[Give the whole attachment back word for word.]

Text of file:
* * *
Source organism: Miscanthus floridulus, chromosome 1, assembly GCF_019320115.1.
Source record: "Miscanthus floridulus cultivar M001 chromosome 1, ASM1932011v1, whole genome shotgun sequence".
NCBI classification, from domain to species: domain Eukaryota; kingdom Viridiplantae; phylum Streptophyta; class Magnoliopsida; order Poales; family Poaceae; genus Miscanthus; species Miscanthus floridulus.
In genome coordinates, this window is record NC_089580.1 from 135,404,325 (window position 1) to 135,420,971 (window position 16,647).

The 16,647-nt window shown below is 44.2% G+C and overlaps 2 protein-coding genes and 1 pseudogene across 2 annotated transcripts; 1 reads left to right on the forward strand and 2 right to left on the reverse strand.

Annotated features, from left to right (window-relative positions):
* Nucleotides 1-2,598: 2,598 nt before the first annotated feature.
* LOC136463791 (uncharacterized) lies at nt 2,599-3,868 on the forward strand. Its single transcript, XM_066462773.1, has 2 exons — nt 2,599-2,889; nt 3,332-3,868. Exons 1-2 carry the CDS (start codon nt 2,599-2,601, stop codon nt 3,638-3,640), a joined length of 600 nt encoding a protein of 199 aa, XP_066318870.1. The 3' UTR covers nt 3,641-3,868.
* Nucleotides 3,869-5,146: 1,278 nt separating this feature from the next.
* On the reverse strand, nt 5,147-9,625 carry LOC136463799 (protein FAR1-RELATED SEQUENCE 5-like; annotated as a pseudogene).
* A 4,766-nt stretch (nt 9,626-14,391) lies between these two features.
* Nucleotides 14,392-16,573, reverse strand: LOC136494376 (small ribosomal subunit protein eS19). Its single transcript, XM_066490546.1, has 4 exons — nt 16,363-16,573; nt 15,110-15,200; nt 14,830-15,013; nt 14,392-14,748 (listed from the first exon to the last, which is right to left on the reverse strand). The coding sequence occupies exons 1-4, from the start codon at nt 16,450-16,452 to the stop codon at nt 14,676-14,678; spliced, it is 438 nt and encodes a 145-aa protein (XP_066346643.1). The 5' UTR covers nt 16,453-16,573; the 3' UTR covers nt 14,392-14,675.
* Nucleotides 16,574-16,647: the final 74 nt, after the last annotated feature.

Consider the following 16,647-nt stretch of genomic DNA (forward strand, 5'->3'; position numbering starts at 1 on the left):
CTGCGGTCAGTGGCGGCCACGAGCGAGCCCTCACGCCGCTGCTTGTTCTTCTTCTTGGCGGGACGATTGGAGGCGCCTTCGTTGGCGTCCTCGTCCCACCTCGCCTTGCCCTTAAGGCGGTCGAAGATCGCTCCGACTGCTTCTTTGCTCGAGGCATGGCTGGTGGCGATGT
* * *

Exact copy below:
Source organism: Miscanthus floridulus, chromosome 1, assembly GCF_019320115.1.
Source record: "Miscanthus floridulus cultivar M001 chromosome 1, ASM1932011v1, whole genome shotgun sequence".
NCBI classification, from domain to species: domain Eukaryota; kingdom Viridiplantae; phylum Streptophyta; class Magnoliopsida; order Poales; family Poaceae; genus Miscanthus; species Miscanthus floridulus.
In genome coordinates, this window is record NC_089580.1 from 135,404,325 (window position 1) to 135,420,971 (window position 16,647).

The 16,647-nt window shown below is 44.2% G+C and overlaps 2 protein-coding genes and 1 pseudogene across 2 annotated transcripts; 1 reads left to right on the forward strand and 2 right to left on the reverse strand.

Annotated features, from left to right (window-relative positions):
* Nucleotides 1-2,598: 2,598 nt before the first annotated feature.
* LOC136463791 (uncharacterized) lies at nt 2,599-3,868 on the forward strand. Its single transcript, XM_066462773.1, has 2 exons — nt 2,599-2,889; nt 3,332-3,868. Exons 1-2 carry the CDS (start codon nt 2,599-2,601, stop codon nt 3,638-3,640), a joined length of 600 nt encoding a protein of 199 aa, XP_066318870.1. The 3' UTR covers nt 3,641-3,868.
* Nucleotides 3,869-5,146: 1,278 nt separating this feature from the next.
* On the reverse strand, nt 5,147-9,625 carry LOC136463799 (protein FAR1-RELATED SEQUENCE 5-like; annotated as a pseudogene).
* A 4,766-nt stretch (nt 9,626-14,391) lies between these two features.
* Nucleotides 14,392-16,573, reverse strand: LOC136494376 (small ribosomal subunit protein eS19). Its single transcript, XM_066490546.1, has 4 exons — nt 16,363-16,573; nt 15,110-15,200; nt 14,830-15,013; nt 14,392-14,748 (listed from the first exon to the last, which is right to left on the reverse strand). The coding sequence occupies exons 1-4, from the start codon at nt 16,450-16,452 to the stop codon at nt 14,676-14,678; spliced, it is 438 nt and encodes a 145-aa protein (XP_066346643.1). The 5' UTR covers nt 16,453-16,573; the 3' UTR covers nt 14,392-14,675.
* Nucleotides 16,574-16,647: the final 74 nt, after the last annotated feature.

Consider the following 16,647-nt stretch of genomic DNA (forward strand, 5'->3'; position numbering starts at 1 on the left):
CTGCGGTCAGTGGCGGCCACGAGCGAGCCCTCACGCCGCTGCTTGTTCTTCTTCTTGGCGGGACGATTGGAGGCGCCTTCGTTGGCGTCCTCGTCCCACCTCGCCTTGCCCTTAAGGCGGTCGAAGATCGCTCCGACTGCTTCTTTGCTCGAGGCATGGCTGGTGGCGATGT